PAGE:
Re: Beckett threw 125 pitches last night; Did Francona leave him in too long? Do you have a problem with this?
posted at 4/22/2011 7:32 PM EDT
This is from WEEI.com:
Of the many story-lines to come out of the Red Sox’ 4-2 win over the Angels Thursday night in Anaheim, one was the amount of pitches Sox manager Terry Francona left Josh Beckett in for — 125, the second-highest pitch count the pitcher had ever experienced.
The number was the second-most pitches Francona has allowed a starter to deliver in the season’s first month since he took over as manager in 2004. The highest? The much-scrutinized 133-pitch outing by Curt Schilling on April 25, 2006 in Cleveland. (It should be noted that Francona got caught in a 10-pitch at-bat with Jason Michaels, Schilling’s final batter.) The second-most came last season when John Lackey tossed 120 pitches.
Yet while it isn’t the norm for Francona to be going 120-plus pitches with starters in April, with history being our guide, there really shouldn’t be a huge outcry when it came to leaving Beckett in to face Maicer Izturis having already thrown 118 pitches.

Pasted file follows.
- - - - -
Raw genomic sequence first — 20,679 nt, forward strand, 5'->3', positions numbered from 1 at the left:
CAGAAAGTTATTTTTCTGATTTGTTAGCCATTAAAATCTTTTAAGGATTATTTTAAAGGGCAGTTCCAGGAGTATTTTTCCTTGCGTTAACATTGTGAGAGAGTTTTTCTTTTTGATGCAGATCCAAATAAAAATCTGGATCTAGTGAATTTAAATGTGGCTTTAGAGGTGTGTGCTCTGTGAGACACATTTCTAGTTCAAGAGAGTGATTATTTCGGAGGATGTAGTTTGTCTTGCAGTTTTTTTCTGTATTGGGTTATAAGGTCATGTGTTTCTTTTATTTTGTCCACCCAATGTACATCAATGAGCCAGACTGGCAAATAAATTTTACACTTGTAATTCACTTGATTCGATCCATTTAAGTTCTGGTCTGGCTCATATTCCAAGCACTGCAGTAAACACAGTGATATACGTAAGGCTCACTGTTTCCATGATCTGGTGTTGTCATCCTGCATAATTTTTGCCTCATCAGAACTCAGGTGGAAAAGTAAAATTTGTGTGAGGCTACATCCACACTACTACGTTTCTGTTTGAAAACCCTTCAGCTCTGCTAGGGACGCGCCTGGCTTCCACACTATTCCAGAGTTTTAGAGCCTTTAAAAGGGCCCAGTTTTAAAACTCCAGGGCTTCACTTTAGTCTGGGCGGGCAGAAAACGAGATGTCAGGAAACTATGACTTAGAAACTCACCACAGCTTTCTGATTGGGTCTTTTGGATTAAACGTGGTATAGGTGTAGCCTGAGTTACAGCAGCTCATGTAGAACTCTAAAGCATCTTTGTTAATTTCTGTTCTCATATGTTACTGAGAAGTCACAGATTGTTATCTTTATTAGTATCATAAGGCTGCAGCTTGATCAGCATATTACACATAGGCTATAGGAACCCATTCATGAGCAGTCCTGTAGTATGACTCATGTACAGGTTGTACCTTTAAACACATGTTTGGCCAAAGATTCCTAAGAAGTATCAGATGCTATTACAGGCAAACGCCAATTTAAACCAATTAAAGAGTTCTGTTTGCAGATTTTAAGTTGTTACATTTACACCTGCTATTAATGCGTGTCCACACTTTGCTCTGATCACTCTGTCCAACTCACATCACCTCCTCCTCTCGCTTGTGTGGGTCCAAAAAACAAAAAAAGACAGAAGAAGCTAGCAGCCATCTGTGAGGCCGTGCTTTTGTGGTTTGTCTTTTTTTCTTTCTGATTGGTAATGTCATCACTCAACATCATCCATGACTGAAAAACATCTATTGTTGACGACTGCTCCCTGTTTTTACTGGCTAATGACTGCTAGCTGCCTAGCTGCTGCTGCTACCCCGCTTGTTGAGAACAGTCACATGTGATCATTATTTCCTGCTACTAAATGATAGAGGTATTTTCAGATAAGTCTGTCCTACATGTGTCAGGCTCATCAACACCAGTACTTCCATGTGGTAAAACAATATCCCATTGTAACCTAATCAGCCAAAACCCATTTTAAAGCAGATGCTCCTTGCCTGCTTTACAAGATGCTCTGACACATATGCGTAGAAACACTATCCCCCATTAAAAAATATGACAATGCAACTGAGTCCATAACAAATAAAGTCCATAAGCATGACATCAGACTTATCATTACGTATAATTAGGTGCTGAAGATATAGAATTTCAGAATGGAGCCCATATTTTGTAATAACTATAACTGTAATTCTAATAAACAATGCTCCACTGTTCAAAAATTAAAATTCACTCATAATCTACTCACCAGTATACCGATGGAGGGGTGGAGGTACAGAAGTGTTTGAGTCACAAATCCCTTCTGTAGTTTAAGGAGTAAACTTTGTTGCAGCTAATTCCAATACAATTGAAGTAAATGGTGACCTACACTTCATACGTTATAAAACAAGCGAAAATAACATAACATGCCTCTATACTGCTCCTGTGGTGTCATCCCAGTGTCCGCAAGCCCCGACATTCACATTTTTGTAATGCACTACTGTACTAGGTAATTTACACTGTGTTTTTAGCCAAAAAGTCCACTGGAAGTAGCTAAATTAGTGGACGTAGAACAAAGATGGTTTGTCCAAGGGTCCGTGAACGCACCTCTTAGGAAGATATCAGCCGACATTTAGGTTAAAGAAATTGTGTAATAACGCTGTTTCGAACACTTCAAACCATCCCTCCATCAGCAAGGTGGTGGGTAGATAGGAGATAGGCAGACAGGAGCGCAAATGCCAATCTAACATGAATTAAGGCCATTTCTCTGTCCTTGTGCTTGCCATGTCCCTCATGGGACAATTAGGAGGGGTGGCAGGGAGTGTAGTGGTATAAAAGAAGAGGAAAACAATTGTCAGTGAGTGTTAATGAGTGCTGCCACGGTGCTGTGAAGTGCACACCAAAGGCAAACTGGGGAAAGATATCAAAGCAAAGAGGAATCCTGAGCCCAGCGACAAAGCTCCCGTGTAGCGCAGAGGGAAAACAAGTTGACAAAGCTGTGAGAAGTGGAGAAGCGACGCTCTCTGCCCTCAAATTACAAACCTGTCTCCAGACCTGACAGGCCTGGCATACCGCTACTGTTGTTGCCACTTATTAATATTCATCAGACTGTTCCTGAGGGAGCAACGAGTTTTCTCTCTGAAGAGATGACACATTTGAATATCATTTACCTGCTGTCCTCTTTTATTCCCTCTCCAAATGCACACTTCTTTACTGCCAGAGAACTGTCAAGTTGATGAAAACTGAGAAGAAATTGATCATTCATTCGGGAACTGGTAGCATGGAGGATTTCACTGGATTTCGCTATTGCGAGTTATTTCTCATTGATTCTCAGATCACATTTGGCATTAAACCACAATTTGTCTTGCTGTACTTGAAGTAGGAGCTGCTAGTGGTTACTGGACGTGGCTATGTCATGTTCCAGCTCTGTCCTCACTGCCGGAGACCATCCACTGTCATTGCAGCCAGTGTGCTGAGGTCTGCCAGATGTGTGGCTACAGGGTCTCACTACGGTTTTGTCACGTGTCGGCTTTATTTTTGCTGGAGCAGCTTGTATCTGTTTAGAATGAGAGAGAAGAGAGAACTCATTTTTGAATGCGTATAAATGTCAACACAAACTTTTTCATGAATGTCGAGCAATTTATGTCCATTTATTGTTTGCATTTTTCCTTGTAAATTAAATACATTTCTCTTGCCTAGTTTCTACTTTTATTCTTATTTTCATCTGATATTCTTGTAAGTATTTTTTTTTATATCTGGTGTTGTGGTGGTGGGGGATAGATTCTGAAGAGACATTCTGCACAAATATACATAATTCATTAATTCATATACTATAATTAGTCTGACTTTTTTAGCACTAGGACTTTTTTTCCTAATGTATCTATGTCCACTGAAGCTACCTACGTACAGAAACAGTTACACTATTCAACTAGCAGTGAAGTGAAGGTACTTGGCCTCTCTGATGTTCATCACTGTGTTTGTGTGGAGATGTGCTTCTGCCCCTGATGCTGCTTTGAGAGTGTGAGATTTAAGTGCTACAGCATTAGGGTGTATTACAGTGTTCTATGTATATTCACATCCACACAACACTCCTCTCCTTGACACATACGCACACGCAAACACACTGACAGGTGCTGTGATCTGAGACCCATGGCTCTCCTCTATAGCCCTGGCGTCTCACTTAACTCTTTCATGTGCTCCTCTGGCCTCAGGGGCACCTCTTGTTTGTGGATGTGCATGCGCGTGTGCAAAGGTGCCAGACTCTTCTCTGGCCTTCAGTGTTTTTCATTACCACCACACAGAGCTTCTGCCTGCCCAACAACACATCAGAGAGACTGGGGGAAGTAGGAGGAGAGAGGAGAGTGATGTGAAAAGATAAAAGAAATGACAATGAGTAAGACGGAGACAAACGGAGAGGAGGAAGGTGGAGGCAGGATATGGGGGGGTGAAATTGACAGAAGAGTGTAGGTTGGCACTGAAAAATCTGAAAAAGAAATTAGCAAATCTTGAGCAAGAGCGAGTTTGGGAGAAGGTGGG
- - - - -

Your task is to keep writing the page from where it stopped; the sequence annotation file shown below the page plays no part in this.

Many are still stung by what happened to Schilling following that outing in Cleveland. After one start, the then-ace went on to turn in a 5.73 ERA in May. But the two scenarios really shouldn’t be compared.
The problem with leaving Schilling in was that he was 1. He was coming off an injury-plagued season in ’05; and (this is the big one) 2. The righty ended up throwing more pitches in that month (April) than any other month in his career (674). So, really, it was more about the entirety of the season’s first 30 days than it was that one game.
So, where does that leave us with Beckett?
Beckett currently stands at 435 pitches for April. With one more start to go in the month he figures to eclipse his previous biggest April workload as a member of the Red Sox, in ’09 when he totaled 530 pitches. It was that first month, two seasons ago, that should offer optimism.
Immediately after that April in ’09, Beckett tore off perhaps the best run of his career. In May he went 3-0 with a 2.38 ERA. June saw the righty go 4-1 with a 1.51 ERA. And July finished with Beckett going 3-1 with a 3.55 ERA for the month.
Moral of the story: Look at the month and look at the pitcher. Don’t just look at the game.